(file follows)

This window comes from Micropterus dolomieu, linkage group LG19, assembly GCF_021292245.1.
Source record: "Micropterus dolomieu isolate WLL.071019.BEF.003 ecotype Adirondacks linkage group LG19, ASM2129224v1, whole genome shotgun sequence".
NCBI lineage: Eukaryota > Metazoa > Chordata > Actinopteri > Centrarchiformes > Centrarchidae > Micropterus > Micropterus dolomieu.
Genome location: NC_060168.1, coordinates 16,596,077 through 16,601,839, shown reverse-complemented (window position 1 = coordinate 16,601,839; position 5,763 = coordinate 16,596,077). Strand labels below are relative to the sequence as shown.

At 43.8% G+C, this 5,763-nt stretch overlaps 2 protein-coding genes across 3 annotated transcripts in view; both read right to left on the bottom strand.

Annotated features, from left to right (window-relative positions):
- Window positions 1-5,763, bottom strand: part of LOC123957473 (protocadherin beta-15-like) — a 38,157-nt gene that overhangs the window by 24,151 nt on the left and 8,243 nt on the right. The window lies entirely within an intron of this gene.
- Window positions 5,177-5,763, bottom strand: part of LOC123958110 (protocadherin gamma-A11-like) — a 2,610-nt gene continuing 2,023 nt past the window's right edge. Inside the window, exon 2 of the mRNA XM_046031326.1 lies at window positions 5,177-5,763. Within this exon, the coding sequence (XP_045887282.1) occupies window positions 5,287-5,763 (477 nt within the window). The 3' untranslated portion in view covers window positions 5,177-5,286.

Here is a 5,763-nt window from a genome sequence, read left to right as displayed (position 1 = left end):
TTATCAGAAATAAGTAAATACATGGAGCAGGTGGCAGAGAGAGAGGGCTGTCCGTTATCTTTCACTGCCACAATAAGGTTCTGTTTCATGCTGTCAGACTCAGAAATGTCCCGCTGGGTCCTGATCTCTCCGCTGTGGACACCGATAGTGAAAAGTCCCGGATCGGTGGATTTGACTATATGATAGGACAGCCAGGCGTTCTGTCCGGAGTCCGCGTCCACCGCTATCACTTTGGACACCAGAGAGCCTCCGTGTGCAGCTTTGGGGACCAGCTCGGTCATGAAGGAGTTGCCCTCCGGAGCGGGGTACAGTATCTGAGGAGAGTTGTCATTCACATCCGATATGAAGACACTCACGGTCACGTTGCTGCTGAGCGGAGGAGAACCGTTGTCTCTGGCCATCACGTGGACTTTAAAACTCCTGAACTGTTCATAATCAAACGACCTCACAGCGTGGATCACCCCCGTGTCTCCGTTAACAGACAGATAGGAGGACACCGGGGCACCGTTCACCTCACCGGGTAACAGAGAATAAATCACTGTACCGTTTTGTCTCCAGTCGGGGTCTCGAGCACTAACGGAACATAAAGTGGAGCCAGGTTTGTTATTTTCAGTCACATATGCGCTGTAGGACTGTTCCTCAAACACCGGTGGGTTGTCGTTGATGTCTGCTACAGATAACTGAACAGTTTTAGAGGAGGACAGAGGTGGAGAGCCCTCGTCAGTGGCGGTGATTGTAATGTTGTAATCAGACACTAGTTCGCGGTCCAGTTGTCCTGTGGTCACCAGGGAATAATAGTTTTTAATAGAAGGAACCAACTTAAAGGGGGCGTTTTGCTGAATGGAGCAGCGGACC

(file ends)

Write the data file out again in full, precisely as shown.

This window comes from Micropterus dolomieu, linkage group LG19, assembly GCF_021292245.1.
Source record: "Micropterus dolomieu isolate WLL.071019.BEF.003 ecotype Adirondacks linkage group LG19, ASM2129224v1, whole genome shotgun sequence".
NCBI lineage: Eukaryota > Metazoa > Chordata > Actinopteri > Centrarchiformes > Centrarchidae > Micropterus > Micropterus dolomieu.
Genome location: NC_060168.1, coordinates 16,596,077 through 16,601,839, shown reverse-complemented (window position 1 = coordinate 16,601,839; position 5,763 = coordinate 16,596,077). Strand labels below are relative to the sequence as shown.

At 43.8% G+C, this 5,763-nt stretch overlaps 2 protein-coding genes across 3 annotated transcripts in view; both read right to left on the bottom strand.

Annotated features, from left to right (window-relative positions):
- Window positions 1-5,763, bottom strand: part of LOC123957473 (protocadherin beta-15-like) — a 38,157-nt gene that overhangs the window by 24,151 nt on the left and 8,243 nt on the right. The window lies entirely within an intron of this gene.
- Window positions 5,177-5,763, bottom strand: part of LOC123958110 (protocadherin gamma-A11-like) — a 2,610-nt gene continuing 2,023 nt past the window's right edge. Inside the window, exon 2 of the mRNA XM_046031326.1 lies at window positions 5,177-5,763. Within this exon, the coding sequence (XP_045887282.1) occupies window positions 5,287-5,763 (477 nt within the window). The 3' untranslated portion in view covers window positions 5,177-5,286.

Here is a 5,763-nt window from a genome sequence, read left to right as displayed (position 1 = left end):
TTATCAGAAATAAGTAAATACATGGAGCAGGTGGCAGAGAGAGAGGGCTGTCCGTTATCTTTCACTGCCACAATAAGGTTCTGTTTCATGCTGTCAGACTCAGAAATGTCCCGCTGGGTCCTGATCTCTCCGCTGTGGACACCGATAGTGAAAAGTCCCGGATCGGTGGATTTGACTATATGATAGGACAGCCAGGCGTTCTGTCCGGAGTCCGCGTCCACCGCTATCACTTTGGACACCAGAGAGCCTCCGTGTGCAGCTTTGGGGACCAGCTCGGTCATGAAGGAGTTGCCCTCCGGAGCGGGGTACAGTATCTGAGGAGAGTTGTCATTCACATCCGATATGAAGACACTCACGGTCACGTTGCTGCTGAGCGGAGGAGAACCGTTGTCTCTGGCCATCACGTGGACTTTAAAACTCCTGAACTGTTCATAATCAAACGACCTCACAGCGTGGATCACCCCCGTGTCTCCGTTAACAGACAGATAGGAGGACACCGGGGCACCGTTCACCTCACCGGGTAACAGAGAATAAATCACTGTACCGTTTTGTCTCCAGTCGGGGTCTCGAGCACTAACGGAACATAAAGTGGAGCCAGGTTTGTTATTTTCAGTCACATATGCGCTGTAGGACTGTTCCTCAAACACCGGTGGGTTGTCGTTGATGTCTGCTACAGATAACTGAACAGTTTTAGAGGAGGACAGAGGTGGAGAGCCCTCGTCAGTGGCGGTGATTGTAATGTTGTAATCAGACACTAGTTCGCGGTCCAGTTGTCCTGTGGTCACCAGGGAATAATAGTTTTTAATAGAAGGAACCAACTTAAAGGGGGCGTTTTGCTGAATGGAGCAGCGGACC